May 28, 2019 at 11:25 pm #98672
Some of our patients have had radiation therapy for individual lymph nodes, also to alleviate pain and to slow down the cancer’s progression. I hope the therapy works well for your husband. Gem-cis is an effective chemo for cholangiocarcinoma, with many patients seeing either shrinkage of tumors or their cancer stabilized. The concern with mutation is why, with this cancer, it is always good to be thinking one step ahead as to what the next treatment will be if or when the current treatment loses effectiveness. From what you describe, your husband’s doctors are thinking about this, for example, by flagging an upcoming clinical trial.
A point that seems to come up a lot for patients is pain management. This is a concern that needs to be strongly pushed with doctors, to find the medications and other treatments that keep pain under control. There can be a lot of trial and error in figuring out the right mix and the right mix may change over time. I hate to see stories of patients having a pain medication prescribed by the oncologist that is not working, where patients feel they must soldier through.
I hope that your husband’s treatments go well and get the cancer back in check. Take care and regards, MaryMay 25, 2019 at 1:40 am #98669
Thanks a lot, Mary.
Yesterday he had been to the cancer centre to check all the formalities of the treatment (we are in UK, and it will happen through NHS). He managed to talk again to the oncologist. She said the signs of cancer are indeed on the lymphnodes, so the radiotherapy is to reduce them. There might have on the back one, but she can’t be sure, and that thing on the pelvis is so small that she can’t even be certain what is it. But if they are cancer, the radiotherapy for those specific lymph nodes will also take care of that.
But she also said about how much this cancer can mutate, that she have few patients that survive for some years after chemo at this point my husband is, and that sadly most only survive for months…
He is under some painkillers and the moment and we got some nurses from the local hospice to talk to us about pain relief and stuff. Painkillers were working better a while ago, but not it isn’t being that effective anymore, what is not a surprise really, since he wasn’t being under any treatment against the cancer.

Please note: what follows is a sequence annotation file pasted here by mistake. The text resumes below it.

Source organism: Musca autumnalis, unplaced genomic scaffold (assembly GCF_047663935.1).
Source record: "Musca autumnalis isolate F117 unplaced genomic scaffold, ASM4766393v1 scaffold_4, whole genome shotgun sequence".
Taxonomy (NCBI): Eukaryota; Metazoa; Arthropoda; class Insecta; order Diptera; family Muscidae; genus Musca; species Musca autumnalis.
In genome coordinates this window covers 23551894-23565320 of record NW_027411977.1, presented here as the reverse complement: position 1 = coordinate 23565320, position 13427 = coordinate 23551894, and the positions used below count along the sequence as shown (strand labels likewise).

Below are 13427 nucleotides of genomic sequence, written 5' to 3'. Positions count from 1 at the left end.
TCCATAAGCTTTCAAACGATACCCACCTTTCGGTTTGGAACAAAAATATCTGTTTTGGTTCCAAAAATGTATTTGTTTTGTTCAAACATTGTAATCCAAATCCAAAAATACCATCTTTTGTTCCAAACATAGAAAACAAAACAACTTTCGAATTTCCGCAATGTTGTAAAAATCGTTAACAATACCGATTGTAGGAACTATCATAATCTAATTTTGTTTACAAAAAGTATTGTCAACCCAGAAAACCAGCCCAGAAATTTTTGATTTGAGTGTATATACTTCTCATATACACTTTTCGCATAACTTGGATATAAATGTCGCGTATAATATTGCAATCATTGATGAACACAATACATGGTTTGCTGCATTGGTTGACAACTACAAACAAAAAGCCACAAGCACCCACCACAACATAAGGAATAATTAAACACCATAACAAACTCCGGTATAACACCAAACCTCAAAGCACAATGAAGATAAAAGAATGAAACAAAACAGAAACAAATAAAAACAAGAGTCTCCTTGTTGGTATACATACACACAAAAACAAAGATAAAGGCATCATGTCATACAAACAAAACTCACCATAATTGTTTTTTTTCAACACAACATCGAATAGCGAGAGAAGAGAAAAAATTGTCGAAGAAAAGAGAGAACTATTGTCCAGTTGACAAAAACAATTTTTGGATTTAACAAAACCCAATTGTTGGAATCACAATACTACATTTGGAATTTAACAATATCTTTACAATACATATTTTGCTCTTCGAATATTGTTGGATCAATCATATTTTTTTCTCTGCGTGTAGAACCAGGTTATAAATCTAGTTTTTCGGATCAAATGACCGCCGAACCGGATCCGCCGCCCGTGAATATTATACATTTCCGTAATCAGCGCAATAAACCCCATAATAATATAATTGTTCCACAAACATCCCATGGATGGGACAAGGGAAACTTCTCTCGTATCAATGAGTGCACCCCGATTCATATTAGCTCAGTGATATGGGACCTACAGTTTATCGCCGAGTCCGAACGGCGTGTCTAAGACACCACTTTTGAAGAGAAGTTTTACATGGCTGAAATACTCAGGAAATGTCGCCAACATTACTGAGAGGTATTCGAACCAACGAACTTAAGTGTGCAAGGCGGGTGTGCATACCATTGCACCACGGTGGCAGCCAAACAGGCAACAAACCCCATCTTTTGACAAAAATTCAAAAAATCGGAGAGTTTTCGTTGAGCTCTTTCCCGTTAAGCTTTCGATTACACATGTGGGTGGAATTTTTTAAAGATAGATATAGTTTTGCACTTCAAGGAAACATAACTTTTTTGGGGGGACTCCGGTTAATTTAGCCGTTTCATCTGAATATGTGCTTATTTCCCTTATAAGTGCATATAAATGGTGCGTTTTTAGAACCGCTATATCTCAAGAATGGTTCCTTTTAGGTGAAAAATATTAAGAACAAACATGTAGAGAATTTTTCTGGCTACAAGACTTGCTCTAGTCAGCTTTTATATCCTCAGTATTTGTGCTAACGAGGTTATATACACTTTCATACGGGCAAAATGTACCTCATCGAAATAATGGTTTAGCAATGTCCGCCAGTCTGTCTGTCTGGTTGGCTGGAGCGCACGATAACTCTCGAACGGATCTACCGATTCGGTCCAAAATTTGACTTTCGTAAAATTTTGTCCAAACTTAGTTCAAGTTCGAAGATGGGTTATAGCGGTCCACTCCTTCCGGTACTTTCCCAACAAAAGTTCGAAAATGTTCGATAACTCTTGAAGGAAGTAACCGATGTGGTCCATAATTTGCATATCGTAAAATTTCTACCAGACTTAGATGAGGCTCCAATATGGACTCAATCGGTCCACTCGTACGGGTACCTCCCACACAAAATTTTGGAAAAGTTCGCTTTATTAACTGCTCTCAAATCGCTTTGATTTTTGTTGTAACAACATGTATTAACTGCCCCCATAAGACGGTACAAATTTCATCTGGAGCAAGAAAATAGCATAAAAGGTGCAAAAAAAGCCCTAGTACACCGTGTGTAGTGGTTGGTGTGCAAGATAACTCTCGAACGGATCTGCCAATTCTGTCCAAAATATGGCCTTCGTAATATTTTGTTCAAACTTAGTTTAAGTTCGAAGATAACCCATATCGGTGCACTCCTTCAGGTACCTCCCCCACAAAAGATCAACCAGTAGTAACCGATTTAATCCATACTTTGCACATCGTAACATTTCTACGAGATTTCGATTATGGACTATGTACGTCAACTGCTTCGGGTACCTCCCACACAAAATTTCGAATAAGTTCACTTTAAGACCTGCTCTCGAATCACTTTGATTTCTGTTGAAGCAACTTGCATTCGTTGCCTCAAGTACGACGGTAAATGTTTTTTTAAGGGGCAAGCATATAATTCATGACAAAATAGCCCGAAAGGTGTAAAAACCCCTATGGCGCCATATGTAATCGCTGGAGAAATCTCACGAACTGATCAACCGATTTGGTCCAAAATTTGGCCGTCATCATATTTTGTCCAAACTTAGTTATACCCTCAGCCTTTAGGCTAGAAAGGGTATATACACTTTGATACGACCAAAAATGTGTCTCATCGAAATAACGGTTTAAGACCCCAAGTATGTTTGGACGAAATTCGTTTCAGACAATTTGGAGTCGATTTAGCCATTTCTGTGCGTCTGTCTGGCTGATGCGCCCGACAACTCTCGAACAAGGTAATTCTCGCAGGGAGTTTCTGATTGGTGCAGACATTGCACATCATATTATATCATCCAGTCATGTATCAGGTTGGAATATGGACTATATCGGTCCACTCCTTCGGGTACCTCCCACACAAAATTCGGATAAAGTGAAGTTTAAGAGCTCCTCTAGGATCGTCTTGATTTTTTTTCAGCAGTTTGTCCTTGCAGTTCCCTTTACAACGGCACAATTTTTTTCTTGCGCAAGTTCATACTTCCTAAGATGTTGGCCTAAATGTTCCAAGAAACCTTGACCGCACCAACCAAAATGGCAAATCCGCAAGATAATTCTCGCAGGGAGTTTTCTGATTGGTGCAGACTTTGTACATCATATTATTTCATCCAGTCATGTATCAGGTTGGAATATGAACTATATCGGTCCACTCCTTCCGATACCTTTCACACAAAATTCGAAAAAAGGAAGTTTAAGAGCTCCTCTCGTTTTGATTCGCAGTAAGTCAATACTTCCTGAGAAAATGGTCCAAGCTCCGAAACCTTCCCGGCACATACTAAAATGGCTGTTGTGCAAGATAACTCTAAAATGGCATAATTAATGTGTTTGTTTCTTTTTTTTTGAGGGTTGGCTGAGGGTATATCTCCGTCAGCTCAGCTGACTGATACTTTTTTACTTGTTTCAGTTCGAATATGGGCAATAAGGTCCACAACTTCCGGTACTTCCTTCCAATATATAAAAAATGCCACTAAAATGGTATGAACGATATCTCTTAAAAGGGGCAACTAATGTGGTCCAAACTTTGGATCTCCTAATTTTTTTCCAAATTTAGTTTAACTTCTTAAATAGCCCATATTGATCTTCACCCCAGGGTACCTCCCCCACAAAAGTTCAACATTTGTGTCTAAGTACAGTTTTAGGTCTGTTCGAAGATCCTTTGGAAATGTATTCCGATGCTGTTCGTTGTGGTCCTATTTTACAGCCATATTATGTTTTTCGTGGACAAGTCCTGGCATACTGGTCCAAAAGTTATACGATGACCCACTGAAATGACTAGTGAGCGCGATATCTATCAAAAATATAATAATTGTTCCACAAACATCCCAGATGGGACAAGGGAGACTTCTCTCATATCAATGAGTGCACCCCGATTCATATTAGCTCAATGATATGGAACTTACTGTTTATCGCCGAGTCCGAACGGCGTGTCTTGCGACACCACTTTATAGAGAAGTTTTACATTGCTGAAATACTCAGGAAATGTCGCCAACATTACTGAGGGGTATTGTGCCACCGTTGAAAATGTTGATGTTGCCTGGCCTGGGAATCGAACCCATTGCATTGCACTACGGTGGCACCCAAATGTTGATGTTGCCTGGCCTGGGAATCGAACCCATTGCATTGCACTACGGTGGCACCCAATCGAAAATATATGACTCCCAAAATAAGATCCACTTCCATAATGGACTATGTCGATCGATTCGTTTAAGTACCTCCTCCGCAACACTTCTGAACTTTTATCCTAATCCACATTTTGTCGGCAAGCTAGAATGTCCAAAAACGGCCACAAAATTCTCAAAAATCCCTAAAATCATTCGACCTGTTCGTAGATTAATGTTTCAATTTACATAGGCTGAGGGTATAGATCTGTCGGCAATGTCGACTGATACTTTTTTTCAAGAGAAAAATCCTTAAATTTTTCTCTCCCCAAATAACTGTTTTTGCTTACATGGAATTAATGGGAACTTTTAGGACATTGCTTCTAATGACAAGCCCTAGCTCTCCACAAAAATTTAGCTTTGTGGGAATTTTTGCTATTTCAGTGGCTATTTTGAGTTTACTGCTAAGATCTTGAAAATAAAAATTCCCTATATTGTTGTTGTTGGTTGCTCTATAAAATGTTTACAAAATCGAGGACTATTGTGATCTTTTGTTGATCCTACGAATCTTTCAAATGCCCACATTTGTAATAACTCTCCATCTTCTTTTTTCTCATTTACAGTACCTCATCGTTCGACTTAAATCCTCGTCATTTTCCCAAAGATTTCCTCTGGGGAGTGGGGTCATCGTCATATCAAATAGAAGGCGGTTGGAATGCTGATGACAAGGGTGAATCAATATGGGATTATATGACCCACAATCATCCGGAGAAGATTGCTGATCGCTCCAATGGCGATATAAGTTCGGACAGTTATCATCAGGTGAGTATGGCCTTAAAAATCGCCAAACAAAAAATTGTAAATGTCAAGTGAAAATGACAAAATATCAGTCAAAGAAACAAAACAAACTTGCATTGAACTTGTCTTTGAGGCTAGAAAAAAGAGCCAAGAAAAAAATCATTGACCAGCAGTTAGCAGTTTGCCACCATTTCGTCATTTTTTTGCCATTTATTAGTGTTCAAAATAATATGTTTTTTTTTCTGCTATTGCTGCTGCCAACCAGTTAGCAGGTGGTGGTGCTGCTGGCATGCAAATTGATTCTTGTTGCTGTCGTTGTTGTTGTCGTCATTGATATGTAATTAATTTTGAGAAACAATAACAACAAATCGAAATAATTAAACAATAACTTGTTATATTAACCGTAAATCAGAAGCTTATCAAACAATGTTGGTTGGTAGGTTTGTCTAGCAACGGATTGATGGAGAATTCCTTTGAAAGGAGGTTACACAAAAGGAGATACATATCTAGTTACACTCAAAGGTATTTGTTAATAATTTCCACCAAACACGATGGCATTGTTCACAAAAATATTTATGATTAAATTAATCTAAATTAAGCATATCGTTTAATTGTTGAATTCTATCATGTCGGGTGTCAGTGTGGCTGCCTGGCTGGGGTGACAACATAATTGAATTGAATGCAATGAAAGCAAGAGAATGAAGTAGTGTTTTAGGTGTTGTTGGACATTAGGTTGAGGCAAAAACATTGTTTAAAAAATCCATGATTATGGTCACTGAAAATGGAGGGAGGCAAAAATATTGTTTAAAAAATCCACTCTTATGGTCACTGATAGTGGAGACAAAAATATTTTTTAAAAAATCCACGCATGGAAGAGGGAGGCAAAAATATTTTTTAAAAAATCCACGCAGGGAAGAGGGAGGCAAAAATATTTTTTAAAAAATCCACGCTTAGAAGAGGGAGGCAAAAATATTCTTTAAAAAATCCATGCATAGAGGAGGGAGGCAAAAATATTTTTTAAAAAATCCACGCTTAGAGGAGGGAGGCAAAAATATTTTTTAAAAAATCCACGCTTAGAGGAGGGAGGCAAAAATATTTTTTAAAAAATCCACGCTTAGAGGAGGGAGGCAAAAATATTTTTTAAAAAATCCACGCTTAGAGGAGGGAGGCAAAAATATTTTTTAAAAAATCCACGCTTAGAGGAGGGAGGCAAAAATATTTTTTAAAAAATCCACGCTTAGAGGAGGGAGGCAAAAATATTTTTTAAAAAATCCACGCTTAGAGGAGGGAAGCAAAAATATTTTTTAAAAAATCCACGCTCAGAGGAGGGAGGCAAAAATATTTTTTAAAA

We really hope the radiotherapy will help on the cancer. And we are praying that the chemo will work as well (it will be Gem+Cis this time if I am not mistaken). We were informed a new trial for his cancer will open in few months, so hopefully we will have another option too.
Last time he didn’t have many side effects (the ones he had were totally bearable without any secondary medication), so I am expecting for the best results possible and that I can have my husband and our son can have his dad for some more good years.May 24, 2019 at 3:14 pm #98668
Thank you for the update. Radiation is effective for many patients in relieving the pain from bone mets. Hopefully it will work its magic for your husband. It is important to be proactive in getting the medical help needed to manage pain, whether through radiation or other means. Some medical centers offer a palliative care practice that supports pain management for any patients whose illnesses may bring pain; this may be something to investigate in addition to whatever the oncologist recommends.
Your comment about the unreliability of CA 19-9 testing to flag recurrence is an important one. I saw a research study along the way that showed, for its sample of cholangiocarcinoma patients, that only about half saw their CA 19-9 rise in advance of recurrence, and this included some patients whose CA 19-9 was high at diagnosis. This is why doctors often tell patients not to get too focused on tumor marker numbers.
I hope the continued treatment stabilizes this recurrence, and that your husband feels better.
Take care and regards, MaryMay 24, 2019 at 8:02 am #98667
Hi all, I am back, with not so good news.
Following scans of my husband showed he has metastasis. He has now 2 small nodules in his lung (one is less than 2 cm, the other is less than 1cm, close to each other), lots of enlarged lymphnodes, apparently he has a small metastasis on his pelvis on right side. Those metastasis were a surprise to us, since he has no symptoms related with the organ or that area.